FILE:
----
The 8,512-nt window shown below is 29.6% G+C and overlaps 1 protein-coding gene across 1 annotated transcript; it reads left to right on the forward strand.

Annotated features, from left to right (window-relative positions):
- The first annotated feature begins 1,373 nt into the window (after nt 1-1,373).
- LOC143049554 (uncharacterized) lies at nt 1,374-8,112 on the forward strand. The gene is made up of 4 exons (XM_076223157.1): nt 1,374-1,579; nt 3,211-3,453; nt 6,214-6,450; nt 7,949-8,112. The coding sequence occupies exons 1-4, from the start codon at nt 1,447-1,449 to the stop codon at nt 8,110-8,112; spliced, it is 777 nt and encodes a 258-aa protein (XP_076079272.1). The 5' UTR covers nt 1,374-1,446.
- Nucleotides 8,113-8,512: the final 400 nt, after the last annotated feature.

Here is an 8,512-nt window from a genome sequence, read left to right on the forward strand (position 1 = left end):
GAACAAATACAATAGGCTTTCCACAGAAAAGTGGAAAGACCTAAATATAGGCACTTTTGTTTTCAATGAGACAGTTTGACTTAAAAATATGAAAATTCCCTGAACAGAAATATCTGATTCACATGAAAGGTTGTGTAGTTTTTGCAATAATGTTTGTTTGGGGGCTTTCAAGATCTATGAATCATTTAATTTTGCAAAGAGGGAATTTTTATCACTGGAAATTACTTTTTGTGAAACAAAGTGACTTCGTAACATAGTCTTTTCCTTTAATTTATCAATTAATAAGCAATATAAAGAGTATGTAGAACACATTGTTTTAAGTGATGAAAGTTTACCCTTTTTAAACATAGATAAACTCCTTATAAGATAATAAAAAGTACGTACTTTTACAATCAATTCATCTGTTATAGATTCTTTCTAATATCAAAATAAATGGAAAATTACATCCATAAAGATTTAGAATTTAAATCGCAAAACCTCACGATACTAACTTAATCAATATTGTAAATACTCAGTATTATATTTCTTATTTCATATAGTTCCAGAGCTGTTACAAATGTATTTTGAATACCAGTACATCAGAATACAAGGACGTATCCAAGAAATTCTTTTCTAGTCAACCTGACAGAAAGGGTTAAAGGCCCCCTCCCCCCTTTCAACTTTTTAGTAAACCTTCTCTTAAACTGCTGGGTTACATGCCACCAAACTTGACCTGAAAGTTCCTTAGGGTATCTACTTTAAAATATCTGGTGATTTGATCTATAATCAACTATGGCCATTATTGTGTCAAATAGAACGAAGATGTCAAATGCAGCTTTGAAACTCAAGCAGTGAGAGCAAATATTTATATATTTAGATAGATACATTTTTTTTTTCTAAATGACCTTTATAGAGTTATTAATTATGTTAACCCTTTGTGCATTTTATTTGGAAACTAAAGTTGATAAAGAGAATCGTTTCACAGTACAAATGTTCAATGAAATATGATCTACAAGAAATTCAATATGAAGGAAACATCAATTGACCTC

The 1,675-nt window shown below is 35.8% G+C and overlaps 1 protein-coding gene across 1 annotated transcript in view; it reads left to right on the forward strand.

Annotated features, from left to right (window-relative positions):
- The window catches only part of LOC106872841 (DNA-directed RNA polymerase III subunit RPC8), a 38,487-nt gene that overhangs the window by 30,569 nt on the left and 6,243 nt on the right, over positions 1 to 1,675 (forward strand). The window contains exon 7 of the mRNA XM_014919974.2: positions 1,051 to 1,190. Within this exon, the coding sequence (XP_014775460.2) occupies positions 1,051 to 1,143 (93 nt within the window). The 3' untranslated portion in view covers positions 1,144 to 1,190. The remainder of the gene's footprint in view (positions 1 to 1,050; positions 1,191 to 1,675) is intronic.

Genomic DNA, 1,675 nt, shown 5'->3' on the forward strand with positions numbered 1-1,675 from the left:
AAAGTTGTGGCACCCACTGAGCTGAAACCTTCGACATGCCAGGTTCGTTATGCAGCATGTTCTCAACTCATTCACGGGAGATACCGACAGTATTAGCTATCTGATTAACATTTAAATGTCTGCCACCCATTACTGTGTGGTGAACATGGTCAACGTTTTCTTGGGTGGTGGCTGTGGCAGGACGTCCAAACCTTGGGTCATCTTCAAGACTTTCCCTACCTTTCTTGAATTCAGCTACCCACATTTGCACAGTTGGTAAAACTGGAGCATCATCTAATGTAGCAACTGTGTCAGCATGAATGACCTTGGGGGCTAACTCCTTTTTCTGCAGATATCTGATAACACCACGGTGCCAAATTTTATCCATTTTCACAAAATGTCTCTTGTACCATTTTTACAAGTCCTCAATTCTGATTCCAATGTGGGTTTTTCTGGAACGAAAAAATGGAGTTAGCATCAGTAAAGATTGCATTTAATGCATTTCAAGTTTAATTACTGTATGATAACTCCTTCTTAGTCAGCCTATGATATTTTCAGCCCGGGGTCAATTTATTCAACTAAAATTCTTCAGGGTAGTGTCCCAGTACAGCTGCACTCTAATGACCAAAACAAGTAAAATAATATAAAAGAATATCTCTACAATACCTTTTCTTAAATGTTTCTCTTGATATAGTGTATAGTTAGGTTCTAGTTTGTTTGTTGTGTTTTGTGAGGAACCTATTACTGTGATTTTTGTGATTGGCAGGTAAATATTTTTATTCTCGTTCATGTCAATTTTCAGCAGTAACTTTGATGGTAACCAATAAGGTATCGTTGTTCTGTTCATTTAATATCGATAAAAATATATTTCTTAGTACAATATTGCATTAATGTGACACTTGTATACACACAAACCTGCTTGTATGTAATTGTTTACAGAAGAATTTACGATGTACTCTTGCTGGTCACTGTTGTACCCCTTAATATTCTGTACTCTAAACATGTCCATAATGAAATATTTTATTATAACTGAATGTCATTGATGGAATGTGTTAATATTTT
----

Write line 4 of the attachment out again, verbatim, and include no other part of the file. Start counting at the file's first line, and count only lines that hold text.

- LOC143049554 (uncharacterized) lies at nt 1,374-8,112 on the forward strand. The gene is made up of 4 exons (XM_076223157.1): nt 1,374-1,579; nt 3,211-3,453; nt 6,214-6,450; nt 7,949-8,112. The coding sequence occupies exons 1-4, from the start codon at nt 1,447-1,449 to the stop codon at nt 8,110-8,112; spliced, it is 777 nt and encodes a 258-aa protein (XP_076079272.1). The 5' UTR covers nt 1,374-1,446.